The Unspanned Stochastic-Local Volatility Model (USLV) Combines Benefits of Stochastic and Local Volatility Modeling for Derivatives Pricing & Hedging

New York, NY – April 2, 2013 – Numerix (, the leading provider of cross-asset analytics for derivatives valuations and risk management, today announced the results of its latest quantitative research paper “USLV: Unspanned Stochastic Local Volatility Model”[1] authored by Dr. Igor Halperin, Executive Director of Model Risk and Development at JPMorgan and Dr. Andrey Itkin, Senior Vice President, Head of Quantitative Development at Numerix, both Adjunct Professors at the Polytechnic Institute of New York University.

The paper establishes a new framework for modeling stochastic-local volatility, with potential applications to modeling derivatives on interest rates, commodities, credit, equity and FX, as well as hybrid derivatives. The USLV model extends the Unspanned Stochastic Volatility model proposed by Dr. Peter Carr and Profs. Xavier Gabaix and Liuren Wu in 2011[2] by adding a local volatility layer to the model. The latter added stochastic volatility into the class of Linearity-Generating processes (LGP), originally discovered by X. Gabaix in 2007[3].  

This approach is an attractive alternative, both theoretically and practically to the affine models, as well as to Heath-Jarrow-Morton (HJM)-like models. This is because the new framework is more economic than HJM-like models in terms of the number of stochastic Markov processes that need to be modelled. For example, the number of Markov drivers for a four-factor specification of the LGP model is four for both interest rate and equity derivatives, while a four-factor HJM model would require seven Markov drivers.

“The USLV model resulted from our attempt to construct a generic multi-factor stochastic-local volatility model that would be able to provide unified modeling methodology and shared implementation for derivatives pricing for various asset classes,” said Dr. Andrey Itkin, Senior Vice President, Head of Quantitative Development at Numerix. “Though adding a local volatility layer is a seemingly simple change, it requires a totally different numerical approach, and this is exactly where our experience with numerical methods helped.”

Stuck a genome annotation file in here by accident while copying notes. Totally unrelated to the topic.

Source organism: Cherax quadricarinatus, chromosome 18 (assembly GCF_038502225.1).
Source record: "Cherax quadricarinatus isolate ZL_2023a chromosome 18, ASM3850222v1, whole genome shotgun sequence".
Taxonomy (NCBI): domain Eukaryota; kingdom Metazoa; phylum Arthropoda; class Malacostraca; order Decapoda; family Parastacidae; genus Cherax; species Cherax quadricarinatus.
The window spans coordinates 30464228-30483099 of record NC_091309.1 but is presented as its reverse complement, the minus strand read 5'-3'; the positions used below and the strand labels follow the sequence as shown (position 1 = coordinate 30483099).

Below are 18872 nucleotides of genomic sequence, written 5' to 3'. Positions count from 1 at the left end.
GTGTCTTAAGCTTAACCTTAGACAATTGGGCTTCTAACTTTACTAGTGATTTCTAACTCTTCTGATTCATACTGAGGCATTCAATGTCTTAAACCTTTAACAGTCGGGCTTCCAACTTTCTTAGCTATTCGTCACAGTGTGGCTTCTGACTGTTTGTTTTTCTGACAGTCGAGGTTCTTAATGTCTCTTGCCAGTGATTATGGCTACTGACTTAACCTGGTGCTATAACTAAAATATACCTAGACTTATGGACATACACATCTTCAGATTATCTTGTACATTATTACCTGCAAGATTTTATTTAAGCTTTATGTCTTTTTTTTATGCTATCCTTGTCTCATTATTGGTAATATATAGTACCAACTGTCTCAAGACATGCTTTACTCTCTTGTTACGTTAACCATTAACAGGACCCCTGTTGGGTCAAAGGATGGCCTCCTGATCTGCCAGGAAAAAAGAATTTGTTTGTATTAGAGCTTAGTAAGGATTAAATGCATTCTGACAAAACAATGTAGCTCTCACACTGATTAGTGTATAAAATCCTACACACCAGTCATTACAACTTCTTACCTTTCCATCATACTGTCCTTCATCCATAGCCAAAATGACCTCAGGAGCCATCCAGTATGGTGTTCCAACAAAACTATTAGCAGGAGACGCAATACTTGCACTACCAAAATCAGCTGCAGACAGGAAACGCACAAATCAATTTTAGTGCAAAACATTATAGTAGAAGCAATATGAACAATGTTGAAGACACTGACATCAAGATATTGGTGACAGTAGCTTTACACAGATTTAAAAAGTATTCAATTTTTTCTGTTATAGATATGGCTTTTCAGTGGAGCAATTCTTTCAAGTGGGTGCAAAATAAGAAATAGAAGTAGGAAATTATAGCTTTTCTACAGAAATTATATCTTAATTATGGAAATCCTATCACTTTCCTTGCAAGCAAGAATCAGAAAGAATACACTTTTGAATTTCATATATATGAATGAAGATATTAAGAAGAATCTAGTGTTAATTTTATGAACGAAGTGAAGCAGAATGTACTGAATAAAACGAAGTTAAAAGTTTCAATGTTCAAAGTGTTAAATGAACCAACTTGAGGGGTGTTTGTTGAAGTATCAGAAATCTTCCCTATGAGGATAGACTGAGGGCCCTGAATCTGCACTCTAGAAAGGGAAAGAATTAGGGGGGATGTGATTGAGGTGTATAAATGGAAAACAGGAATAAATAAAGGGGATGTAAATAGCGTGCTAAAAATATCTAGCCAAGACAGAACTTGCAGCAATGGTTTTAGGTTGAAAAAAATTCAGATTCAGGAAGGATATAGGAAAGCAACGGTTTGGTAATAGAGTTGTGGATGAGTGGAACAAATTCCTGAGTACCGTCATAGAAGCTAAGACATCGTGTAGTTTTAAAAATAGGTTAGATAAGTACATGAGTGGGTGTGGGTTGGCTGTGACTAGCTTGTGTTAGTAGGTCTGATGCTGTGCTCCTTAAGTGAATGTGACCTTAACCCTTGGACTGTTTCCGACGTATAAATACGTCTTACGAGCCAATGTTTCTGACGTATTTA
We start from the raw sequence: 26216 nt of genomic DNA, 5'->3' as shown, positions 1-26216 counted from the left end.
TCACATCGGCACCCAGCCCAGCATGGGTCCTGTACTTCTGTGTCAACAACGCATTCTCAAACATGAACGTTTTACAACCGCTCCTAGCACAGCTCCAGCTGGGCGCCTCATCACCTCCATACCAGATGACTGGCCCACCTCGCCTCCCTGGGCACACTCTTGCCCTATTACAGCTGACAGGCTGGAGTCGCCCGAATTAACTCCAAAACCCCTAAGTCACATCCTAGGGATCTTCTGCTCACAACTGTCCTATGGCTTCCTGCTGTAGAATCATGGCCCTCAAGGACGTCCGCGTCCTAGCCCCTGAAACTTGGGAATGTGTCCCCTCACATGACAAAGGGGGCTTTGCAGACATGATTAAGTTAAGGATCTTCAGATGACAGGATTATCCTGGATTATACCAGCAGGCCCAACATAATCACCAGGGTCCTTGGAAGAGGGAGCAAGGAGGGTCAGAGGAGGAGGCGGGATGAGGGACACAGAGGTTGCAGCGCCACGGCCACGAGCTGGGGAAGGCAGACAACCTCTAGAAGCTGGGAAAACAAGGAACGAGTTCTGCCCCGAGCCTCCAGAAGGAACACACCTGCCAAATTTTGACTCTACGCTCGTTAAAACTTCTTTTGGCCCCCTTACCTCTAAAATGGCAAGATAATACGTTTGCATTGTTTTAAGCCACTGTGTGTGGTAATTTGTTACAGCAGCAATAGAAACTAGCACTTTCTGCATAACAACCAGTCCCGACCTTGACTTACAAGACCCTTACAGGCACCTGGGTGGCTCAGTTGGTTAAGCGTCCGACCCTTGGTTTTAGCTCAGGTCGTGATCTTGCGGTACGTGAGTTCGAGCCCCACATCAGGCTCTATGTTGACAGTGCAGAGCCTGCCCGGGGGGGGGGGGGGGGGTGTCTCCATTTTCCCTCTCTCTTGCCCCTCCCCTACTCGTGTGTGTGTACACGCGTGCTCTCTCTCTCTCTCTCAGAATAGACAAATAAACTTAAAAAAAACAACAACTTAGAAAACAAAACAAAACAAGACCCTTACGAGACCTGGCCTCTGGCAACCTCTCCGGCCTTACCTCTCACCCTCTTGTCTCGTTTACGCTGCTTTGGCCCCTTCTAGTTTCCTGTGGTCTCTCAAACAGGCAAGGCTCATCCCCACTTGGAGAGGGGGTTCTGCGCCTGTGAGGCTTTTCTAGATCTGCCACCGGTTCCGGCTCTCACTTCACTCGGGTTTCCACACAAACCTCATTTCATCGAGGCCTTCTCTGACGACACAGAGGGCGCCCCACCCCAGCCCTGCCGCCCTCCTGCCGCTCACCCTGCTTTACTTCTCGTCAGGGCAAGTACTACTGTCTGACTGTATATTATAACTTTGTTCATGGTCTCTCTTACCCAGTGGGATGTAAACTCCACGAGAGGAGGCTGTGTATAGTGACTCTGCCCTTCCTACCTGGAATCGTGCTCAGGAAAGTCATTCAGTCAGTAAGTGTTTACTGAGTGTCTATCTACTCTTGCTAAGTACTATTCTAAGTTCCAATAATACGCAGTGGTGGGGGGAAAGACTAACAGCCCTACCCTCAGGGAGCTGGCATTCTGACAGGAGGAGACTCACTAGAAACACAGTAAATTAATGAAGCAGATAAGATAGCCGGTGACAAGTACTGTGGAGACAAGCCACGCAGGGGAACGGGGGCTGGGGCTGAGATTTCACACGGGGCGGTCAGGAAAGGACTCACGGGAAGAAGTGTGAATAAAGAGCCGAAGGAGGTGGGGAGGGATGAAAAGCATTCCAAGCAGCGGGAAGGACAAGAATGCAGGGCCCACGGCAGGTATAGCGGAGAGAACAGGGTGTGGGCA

Dr. Igor Halperin, Executive Director of Model Risk and Development at JPMorgan, adds: “Our framework for local volatility enables perfect matching of an arbitrary number of European vanilla options quotes with different strikes and maturities. This allows us to price both vanilla and exotic derivatives, especially if vanilla options are being used to hedge the exotics. By merging such flexibility with a multi-factor LGP framework, we hope to produce an accurate and efficient stochastic local volatility model that could work across different asset classes.”

The USLV model outlines an efficient numerical scheme for pricing derivatives for a 4-factor specification, namely two curve factors plus two volatility factors enabling a unified implementation of a multi-factor stochastic volatility model that would work for both interest rate and equity derivatives. Based on the Markov chain approximation, this approach was inspired by a similar construction developed by Dr. Igor Halperin for credit portfolio derivatives. Known as the Markovian Bivariate Spread-Loss model (BSLP model)[4], it has been adopted by a number of Wall Street firms, and is available through the Numerix model library.

“The joint research of Drs. Itkin and Halperin represents the best of what the quantitative finance industry has to offer in terms of expertise, innovation and leadership,” said Steven R. O’Hanlon, Chief Executive Officer & President of Numerix. “While the implementation and empirical validation of the new framework is still underway, this important research is sure to bring further benefits and efficiencies to the complex world of OTC derivatives pricing.”

1 USLV: Unspanned Stochastic Local Volatility Model

2 Linearity-Generating Processes, Unspanned Stochastic Volatility, and Interest-Rate Option Pricing

3 Linearity-Generating Processes: A modeling Tool Yielding Closed Forms for Asset Prices

4 M. Arnsdorf and I. Halperin, “BSLP: Markovian Bivariate Spread-Loss Model for Portfolio Credit Derivatives,” Journal of Computational Finance, 12 (2007), 77-107 (

About Numerix
Numerix is the award winning, leading independent analytics institution providing cross-asset solutions for structuring, pre-trade price discovery, trade capture, valuation and portfolio management of derivatives and structured products. Since its inception in 1996, over 700 clients and 75 partners across more than 25 countries have come to rely on Numerix analytics for speed and accuracy in valuing and managing the most sophisticated financial instruments. With offices in New York, London, Paris, Frankfurt, Milan, Stockholm, Tokyo, Hong Kong, Singapore, Dubai, South Korea, India and Australia, Numerix brings together unparalleled expertise across all asset classes and engineering disciplines. For more information please visit

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